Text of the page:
The oldest part of St. Peter’s Church today is the 12th century base of the tower, in which hang 8 bells, two of them dating from the 14th century when the church was rebuilt. Dr. J.R. Bloxam, who was vicar from 1862-1891, was a leading figure in the Oxford Movement and a life-long friend of John Henry Newman who became a Catholic in 1845. After being invested as Cardinal by the Pope in Rome in 1879, Newman’s first call on his return to Britain, was to his old friend Bloxam in Beeding, where he stayed at the vicarage. Bloxam kept a scrap-book and journal of letters, articles, newspaper cuttings and interesting facts about the history of the church and priory, a copy of which can be seen at West Sussex Record Office. He made his own census of the village in 1870, updating it until 1879, transcribed the parish registers going back to 1544 and obtained land from Magdalen College for the village school to be built in 1872. On either side of the Adur valley lie groups of salt mounds, the remains of a salt-making industry dating from the 11th to 15 centuries when the valley was one large estuary that flooded at each high tide. Most of the mounds have been ploughed out or otherwise levelled, but three can be seen in Saltings Field, off Saltings Way and others in fields to the north of the church. They are all listed as Ancient Monuments.
From Saxon times the manor of Beeding had land in the Weald where villagers had the right to collect wood and could drive their pigs for pannage. In time a settlement grew up there also, a church was built and in 1838 it became the separate parish of Lower Beeding. Beeding was then given the prefix “Upper” to distinguish the two, though to the Post Office and the church it is still just “Beeding”.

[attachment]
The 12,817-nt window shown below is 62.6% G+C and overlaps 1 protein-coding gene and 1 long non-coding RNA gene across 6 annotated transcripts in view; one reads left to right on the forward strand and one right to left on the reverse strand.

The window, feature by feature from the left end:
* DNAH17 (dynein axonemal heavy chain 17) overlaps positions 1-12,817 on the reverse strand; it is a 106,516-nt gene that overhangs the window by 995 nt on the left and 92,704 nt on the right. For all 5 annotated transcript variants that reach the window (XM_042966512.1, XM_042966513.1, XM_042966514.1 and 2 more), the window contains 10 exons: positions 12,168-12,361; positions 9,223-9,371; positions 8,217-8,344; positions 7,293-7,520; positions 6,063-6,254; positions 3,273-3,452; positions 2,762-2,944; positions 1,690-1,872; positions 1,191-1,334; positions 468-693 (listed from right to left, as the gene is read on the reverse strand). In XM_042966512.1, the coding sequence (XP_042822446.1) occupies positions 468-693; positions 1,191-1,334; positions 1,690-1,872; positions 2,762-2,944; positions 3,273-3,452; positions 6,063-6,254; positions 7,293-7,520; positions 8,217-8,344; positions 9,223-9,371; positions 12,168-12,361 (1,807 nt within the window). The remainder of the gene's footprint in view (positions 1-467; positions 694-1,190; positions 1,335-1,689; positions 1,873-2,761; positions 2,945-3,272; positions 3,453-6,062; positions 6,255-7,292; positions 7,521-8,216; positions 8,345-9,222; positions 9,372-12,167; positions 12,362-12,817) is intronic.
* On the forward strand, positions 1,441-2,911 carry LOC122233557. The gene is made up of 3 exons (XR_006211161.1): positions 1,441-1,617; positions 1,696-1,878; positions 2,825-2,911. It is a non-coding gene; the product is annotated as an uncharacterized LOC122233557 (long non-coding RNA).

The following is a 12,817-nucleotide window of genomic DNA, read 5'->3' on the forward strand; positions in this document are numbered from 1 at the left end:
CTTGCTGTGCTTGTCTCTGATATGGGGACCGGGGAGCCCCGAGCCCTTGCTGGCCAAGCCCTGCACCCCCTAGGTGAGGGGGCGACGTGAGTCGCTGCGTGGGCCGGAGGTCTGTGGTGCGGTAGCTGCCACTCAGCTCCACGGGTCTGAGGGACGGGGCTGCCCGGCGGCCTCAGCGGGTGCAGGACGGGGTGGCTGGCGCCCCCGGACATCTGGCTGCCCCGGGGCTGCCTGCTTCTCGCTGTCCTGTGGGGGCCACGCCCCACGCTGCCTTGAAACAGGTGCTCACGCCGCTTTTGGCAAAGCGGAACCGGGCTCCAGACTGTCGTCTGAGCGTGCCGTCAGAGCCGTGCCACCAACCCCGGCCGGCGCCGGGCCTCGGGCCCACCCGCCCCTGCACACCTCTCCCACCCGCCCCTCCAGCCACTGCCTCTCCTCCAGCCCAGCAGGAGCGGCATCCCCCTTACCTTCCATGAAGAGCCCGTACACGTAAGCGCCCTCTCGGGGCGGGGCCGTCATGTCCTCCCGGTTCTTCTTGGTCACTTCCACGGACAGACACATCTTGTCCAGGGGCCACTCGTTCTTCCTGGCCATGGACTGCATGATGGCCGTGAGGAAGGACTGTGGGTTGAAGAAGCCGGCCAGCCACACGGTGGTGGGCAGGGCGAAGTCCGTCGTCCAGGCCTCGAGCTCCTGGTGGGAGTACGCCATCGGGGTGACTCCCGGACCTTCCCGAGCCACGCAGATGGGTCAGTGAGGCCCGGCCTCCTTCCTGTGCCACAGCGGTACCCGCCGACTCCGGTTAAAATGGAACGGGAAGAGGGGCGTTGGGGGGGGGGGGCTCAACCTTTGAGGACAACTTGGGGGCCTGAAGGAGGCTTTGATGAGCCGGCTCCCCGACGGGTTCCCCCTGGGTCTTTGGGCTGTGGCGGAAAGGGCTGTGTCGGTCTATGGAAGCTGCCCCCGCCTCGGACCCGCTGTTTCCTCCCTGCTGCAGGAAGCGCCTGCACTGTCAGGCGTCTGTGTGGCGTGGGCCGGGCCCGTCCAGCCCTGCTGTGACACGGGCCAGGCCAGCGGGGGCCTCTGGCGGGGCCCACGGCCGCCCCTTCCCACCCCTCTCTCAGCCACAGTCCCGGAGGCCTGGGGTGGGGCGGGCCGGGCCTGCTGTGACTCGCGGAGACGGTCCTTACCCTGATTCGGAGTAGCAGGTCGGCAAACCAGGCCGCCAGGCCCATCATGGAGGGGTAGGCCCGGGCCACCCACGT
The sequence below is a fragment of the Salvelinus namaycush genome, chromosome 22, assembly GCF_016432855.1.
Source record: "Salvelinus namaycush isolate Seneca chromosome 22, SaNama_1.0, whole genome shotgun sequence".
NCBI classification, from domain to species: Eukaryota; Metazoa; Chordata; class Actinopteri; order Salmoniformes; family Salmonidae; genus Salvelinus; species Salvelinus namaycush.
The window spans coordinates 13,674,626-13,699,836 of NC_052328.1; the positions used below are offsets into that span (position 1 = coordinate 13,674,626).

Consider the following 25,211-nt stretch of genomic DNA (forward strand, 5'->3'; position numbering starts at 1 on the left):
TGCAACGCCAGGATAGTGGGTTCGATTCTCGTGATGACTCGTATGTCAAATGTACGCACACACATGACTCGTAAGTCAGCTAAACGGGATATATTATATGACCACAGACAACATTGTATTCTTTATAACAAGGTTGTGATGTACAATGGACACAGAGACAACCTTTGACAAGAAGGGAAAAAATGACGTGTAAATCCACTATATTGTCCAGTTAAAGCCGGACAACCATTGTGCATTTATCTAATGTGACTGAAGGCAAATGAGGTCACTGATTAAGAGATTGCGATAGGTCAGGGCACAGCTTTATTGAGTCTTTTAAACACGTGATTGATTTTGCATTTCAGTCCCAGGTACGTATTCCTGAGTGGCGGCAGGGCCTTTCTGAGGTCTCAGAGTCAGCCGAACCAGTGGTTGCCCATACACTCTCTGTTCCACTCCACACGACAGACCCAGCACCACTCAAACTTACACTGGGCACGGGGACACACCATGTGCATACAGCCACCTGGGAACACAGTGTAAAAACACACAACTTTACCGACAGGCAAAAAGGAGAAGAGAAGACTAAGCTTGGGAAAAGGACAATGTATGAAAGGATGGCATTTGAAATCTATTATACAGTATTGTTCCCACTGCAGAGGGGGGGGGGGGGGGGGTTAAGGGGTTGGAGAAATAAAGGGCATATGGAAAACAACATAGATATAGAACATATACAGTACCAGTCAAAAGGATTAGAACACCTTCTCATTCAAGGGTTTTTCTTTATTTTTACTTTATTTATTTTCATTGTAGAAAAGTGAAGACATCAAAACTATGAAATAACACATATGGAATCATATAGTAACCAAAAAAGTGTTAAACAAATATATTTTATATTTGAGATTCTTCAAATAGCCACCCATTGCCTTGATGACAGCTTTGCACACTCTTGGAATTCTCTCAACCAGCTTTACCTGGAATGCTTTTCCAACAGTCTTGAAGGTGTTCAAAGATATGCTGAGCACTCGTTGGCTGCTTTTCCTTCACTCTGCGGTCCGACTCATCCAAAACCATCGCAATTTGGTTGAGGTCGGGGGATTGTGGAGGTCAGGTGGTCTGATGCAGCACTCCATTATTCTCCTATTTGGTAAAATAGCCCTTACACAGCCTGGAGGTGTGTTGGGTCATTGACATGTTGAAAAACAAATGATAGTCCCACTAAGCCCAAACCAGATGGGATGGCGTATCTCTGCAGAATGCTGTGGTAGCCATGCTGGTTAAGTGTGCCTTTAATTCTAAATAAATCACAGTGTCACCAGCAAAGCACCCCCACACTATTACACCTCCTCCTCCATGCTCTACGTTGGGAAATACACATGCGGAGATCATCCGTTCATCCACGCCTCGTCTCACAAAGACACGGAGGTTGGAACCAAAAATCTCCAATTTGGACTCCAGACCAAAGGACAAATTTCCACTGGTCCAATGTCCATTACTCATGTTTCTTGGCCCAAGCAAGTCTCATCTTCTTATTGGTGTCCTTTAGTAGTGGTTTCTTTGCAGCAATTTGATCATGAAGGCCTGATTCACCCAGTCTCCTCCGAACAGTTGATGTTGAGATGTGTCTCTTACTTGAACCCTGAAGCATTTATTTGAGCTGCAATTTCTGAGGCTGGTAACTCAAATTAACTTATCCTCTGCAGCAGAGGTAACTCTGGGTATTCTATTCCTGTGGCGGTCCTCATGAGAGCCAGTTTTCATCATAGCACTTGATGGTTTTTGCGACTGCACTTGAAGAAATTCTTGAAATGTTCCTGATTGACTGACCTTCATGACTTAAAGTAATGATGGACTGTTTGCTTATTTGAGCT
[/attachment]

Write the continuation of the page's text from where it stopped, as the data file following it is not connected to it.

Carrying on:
The Towers was built in 1883 by the architect George Smith. It had a succession of owners before becoming a hunting lodge in 1897. About this time religious orders in France were being affected by new anti-clerical laws and the Congregation of the Blessed Sacrament was offered refuge at The Towers. The sisters and their first five pupils arrived in 1903 and The Towers has been a Convent and girls’ boarding school ever since.
Around the village, especial in Hyde Street and High Street conservation areas are numerous grade 2 listed houses, many of them timber-framed and some of them thatched. The oldest building in the village is The Kings Head Public House. Its 19th century frontage hides ancient timber framing, the main part dating from the 15th century, about the same time as St. Mary’s House, Bramber on the other side of the river. Coaching Wall
On the south side of the High Street stands a high flint wall around 90 feet long. This is a 250 year old, grade 2 listed coaching wall, one of only two in West Sussex. The wall was originally 8 feet high but a further 3 feet was added in 1850 to prevent the people sitting on stage-coaches from being able to see into the garden behind! At the time the road through Beeding was part of the coaching route from London to Brighton or Shoreham via Steyning and Bramber.
For further information about the history of Beeding and Bramber, see two publications by Beeding and Bramber Local History Society: “Beeding, History of a Village” and “Bramber, Glimpses of a Village”, written by members and edited by Alison Noble. For the Priory of Sele see Victoria County History, Vol.11, pp 60-63.
Members of Beeding and Bramber Local History Society hold monthly meetings or outings and can help others in their house or family history research. They have links with the Amis du Houlme, the local history society of Briouze in Normandy with whom they have exchanged visits and information. For details of meetings and membership contact Email: firstname.lastname@example.org